Saying "No" to Pinochet.
Pablo Larraín (Chile/USA, Special Presentation)
Monday, September 10, 6 p.m.
TIFF Bell Lightbox 1 (350 King Street West)
Tuesday, September 11, 3 p.m.
Bloor Hot Docs Cinema (506 Bloor Street West)
It’s a strange honour, but No surely qualifies as one of the funniest films about the Pinochet regime to ever see light. The third entry in Chilean director Pablo Larraín’s trilogy about the dictatorship—shot entirely with analog technology that visually flattens the difference between archival footage from the ’80s and scripted material, making everything seem like a news dispatch from that era—the film tells the story of the 1988 plebiscite on whether to grant the general another eight-year term as president. It’s told through the perspective of René Saavedra (Gael García Bernal), a young ad man who finds himself in charge of the television campaign for the “No” side of the vote.
René’s portfolio of hyperactive soda ads, which always make time for a mime’s smiling reaction shot, no matter the product, makes him an odd choice for the job, and a seemingly poor fit for the “No” campaign’s brain trust—a broad coalition of leftist politicians, community organizers, and broadcasters, endangered and driven underground by Pinochet’s oppressive rule. The schism between the campaign’s social democratic messaging, which translates largely into grim ads about the nation’s 3,000-plus disappeared dissidents, and René’s tendency to boil things down to buzzwords and jingles—the shades of David Axelrod’s management of the Obama ’08 campaign and its promise of “Hope” and “Change” are surely not accidental—is gripping stuff. It’s also unexpectedly moving, as when the campaign’s banal sloganeering (“Joy Is Coming!”) becomes a populist anthem during a non-violent rally crashed by the police.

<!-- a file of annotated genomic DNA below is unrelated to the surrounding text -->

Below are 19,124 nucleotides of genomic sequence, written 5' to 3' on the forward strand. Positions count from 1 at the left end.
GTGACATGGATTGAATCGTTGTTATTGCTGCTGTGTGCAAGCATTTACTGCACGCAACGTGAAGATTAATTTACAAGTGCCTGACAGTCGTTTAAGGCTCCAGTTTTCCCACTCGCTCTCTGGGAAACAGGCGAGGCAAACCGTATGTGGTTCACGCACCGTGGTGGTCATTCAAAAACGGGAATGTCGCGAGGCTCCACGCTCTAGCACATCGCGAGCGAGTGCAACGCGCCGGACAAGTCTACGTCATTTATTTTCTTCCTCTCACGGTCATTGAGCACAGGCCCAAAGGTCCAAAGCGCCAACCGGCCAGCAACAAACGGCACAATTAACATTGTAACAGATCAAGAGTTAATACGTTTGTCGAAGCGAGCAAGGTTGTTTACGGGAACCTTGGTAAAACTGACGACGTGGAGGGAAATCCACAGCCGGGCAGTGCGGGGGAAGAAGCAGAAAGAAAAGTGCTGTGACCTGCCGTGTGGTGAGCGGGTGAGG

Most of all, though, it’s funny, thanks in no small part to Bernal’s buoyant performance as a gentler sort of Don Draper, and to the actual ad campaign, too bizarre to be be untrue. No is the rare political film that’s dead serious about its subject without being unduly enamored with itself. Lighthearted but sincere, it strikes roughly the same balance that makes René’s campaign a success, despite its awkward burden of turning a “No” vote into an affirmation.